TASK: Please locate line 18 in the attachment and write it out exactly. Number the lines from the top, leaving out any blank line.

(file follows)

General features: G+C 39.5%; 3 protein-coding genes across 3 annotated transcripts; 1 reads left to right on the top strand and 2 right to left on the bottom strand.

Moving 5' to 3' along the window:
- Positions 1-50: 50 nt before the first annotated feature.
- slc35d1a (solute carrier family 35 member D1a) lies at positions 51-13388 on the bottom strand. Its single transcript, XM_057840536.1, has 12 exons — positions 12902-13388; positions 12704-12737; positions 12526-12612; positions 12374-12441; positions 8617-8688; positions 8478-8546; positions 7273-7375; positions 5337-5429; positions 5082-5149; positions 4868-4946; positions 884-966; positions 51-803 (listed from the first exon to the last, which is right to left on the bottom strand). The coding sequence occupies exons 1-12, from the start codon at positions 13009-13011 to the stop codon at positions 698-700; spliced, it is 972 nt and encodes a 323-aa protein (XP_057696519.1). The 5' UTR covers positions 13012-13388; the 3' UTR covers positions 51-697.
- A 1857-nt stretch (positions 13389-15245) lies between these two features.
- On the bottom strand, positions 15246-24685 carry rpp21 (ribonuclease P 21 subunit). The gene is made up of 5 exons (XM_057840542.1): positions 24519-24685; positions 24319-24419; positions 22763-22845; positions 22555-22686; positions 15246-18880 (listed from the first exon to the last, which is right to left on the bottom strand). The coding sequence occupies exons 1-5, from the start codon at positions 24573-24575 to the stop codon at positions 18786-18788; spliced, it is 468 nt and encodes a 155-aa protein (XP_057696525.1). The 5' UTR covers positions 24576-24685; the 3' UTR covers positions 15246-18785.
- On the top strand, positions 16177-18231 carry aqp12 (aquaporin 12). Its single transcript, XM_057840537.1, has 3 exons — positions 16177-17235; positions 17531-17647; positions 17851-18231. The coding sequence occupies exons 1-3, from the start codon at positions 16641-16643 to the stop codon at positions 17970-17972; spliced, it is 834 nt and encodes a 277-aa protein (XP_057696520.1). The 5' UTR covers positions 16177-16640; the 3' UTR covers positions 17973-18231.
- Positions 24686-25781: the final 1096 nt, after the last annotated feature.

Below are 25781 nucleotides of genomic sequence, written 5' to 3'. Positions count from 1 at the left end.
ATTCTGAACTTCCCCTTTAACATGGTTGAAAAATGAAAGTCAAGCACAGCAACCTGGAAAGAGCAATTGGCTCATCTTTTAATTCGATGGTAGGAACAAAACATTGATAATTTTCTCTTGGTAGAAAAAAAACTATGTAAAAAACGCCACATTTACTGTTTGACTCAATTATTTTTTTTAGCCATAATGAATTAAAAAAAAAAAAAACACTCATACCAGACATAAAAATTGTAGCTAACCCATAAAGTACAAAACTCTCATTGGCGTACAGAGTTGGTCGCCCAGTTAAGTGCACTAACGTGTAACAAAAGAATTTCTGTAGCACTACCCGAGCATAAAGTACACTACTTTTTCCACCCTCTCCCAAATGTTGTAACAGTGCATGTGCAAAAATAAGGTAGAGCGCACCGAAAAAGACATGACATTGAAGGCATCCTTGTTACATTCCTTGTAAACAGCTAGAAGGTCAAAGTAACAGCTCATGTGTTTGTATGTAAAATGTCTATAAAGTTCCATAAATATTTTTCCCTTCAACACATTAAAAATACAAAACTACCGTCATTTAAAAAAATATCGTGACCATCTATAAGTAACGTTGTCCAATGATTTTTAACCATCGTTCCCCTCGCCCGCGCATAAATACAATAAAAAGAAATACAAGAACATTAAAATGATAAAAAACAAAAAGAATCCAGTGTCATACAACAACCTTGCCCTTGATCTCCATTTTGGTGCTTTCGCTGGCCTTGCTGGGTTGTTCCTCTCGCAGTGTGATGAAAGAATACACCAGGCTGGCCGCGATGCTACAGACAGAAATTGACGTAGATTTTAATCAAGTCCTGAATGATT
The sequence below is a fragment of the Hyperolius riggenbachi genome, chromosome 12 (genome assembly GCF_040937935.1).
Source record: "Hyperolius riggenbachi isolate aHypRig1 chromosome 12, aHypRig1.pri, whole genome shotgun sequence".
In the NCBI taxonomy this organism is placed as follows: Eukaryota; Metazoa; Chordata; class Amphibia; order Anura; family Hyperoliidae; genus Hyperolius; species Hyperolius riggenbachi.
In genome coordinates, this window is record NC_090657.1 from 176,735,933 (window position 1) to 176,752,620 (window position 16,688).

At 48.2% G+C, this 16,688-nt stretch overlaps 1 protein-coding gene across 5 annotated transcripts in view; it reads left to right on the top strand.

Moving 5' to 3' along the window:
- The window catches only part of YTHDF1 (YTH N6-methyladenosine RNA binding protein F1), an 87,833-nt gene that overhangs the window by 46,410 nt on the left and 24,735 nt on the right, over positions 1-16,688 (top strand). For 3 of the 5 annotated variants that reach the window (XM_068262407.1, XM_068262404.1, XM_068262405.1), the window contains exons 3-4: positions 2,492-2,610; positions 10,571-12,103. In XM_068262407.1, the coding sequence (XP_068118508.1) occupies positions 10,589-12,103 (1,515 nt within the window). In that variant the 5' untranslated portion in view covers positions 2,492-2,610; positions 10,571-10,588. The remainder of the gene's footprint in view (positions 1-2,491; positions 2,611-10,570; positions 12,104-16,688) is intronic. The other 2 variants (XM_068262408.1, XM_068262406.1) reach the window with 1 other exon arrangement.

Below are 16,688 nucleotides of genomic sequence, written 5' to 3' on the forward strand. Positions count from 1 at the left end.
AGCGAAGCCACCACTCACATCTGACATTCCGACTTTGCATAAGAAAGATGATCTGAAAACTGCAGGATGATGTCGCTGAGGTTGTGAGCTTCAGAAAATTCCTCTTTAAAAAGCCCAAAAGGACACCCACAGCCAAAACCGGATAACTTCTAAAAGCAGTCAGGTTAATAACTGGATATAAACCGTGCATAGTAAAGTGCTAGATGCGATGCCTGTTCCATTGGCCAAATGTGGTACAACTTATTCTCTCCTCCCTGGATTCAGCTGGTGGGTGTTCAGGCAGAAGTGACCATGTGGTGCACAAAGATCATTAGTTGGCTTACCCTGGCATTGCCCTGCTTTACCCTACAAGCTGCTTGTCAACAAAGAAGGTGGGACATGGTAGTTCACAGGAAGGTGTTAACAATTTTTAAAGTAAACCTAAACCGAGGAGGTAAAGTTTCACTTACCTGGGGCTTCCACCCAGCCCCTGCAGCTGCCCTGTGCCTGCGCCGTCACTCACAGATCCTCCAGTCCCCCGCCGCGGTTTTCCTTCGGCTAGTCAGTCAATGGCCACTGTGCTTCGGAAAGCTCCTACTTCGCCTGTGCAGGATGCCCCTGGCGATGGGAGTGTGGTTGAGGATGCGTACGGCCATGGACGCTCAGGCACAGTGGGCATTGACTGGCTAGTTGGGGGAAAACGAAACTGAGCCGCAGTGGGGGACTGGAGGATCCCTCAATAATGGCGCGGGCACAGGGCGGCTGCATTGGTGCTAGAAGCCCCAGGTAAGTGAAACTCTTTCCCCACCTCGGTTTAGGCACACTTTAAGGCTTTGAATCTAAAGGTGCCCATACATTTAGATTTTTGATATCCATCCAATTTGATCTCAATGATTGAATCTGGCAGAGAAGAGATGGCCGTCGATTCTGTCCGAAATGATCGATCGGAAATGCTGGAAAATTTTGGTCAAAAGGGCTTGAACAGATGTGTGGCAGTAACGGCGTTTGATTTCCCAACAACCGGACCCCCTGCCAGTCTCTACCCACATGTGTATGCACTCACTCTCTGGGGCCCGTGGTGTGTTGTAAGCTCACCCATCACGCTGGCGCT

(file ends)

Below are 16,688 nucleotides of genomic sequence, written 5' to 3' on the forward strand. Positions count from 1 at the left end.